Brkitay Gebru with her sons, Tariki, 4, and Natanael, 3, in the courtyard of their building where immigrants from Eritrea and other countries rent rooms in Tel Aviv.

Brkitay Gebru stands with her sons, Tariki, 4, and Natanael, 3, in the courtyard of their building where immigrants from Eritrea and other countries rent rooms in Tel Aviv. She works as a janitor in order to make ends meet. “It’s hard. 4,000, 5,000 shekels ($1,000-$1,300) is what I earn. The house is 2,000 shekels ($520), and there’s food and after-school care for the children. It’s not enough.”

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Jodi Hilton/PRI

The Israeli government offers cash and free flights to African asylum seekers who agree to return home or fly to other African countries — an incentive to get them to leave. The measure is bringing down the number of African migrants in Israel, currently about 45,000.

But an inadvertent effect of this policy is that some African men — hoping to get smuggled to Europe — are abandoning their families in Israel to claim the government cash. 

Related: This Eritrean woman found out her husband had abandoned her when she couldn't find her bank card to pay rent

In Tel Aviv, Brkitay Gebru, a 29-year-old Eritrean asylum seeker, says her husband disappeared in February. She believes he flew to Africa with Israeli help.

Now Gebru is working long hours as a cleaner to support two energetic boys who wonder when their father is coming home.

Brkitay Gebru, an Eritrean asylum seeker, is raising sons in Tel Aviv’s Shapira neighborhood, home to many recently arrived immigrants. Gebru believes her husband took advantage of an Israeli program to provide cash grants and free flights to migrants and asylum seekers from Eritrea and Sudan who agree to return to Africa. “I’m very angry that he left Israel. It’s very hard, especially with the children.”

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Jodi Hilton/PRI

Tariki Gebru, 4, looks in the mirror in a small room he shares with his mother and younger brother in the Shapiro neighborhood of Tel Aviv. His father abandoned the family and went back to Africa, leaving his mother to care for her two young sons.

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Jodi Hilton/PRI

Brkitay Gebru wakes every morning at dawn to care for her children.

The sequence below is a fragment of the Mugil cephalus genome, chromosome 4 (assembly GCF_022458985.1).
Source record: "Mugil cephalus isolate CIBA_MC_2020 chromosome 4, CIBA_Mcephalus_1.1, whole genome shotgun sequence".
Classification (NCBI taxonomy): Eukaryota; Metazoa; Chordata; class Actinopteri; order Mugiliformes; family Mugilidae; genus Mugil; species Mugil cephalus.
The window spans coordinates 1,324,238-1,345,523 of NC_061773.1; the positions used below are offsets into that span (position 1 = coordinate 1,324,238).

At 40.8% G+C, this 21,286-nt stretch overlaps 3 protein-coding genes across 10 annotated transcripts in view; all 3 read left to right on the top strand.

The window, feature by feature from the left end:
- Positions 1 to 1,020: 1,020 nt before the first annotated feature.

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Jodi Hilton/PRI

Brkitay Gebru holds photos of her sister and mother. She hasn't seen them since 2010, when she left Eritrea and undertook the dangerous journey to Israel through Egypt’s Sinai desert. She is among more than 60,000 Eritreans and Sudanese asylum seekers who entered Israel in the last decade, fleeing military dictatorships and genocide.

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Tariki Gebru, 4, speaks with a neighbor, Ethiopian Israeli Mazal Kfyalew. She immigrated to Israel in the 1990s and sells ingera, the traditional flatbread she often brings to Gebru and her sons. She says she pities them, living in such difficult circumstances.

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Brkitay Gebru prays at an Eritrean Church, one of many in an immigrant neighborhood of Tel Aviv. “Many women have no husbands. They go to Africa, they go to Sudan, they go to Ethiopia ... without women,” explained Father Ignatios Aragawi.

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Jodi Hilton/PRI

Boys gather outside an Eritrean Church in Shapira, an immigrant neighborhood of Tel Aviv.

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Jodi Hilton/PRI

Brkitay Gebru escorts her son Tarik, 4, to kindergarten. Each morning, she wakes early because she must prepare and take her sons to school before heading to her job as a janitor — a one-hour bus ride from home.

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Jodi Hilton/PRI

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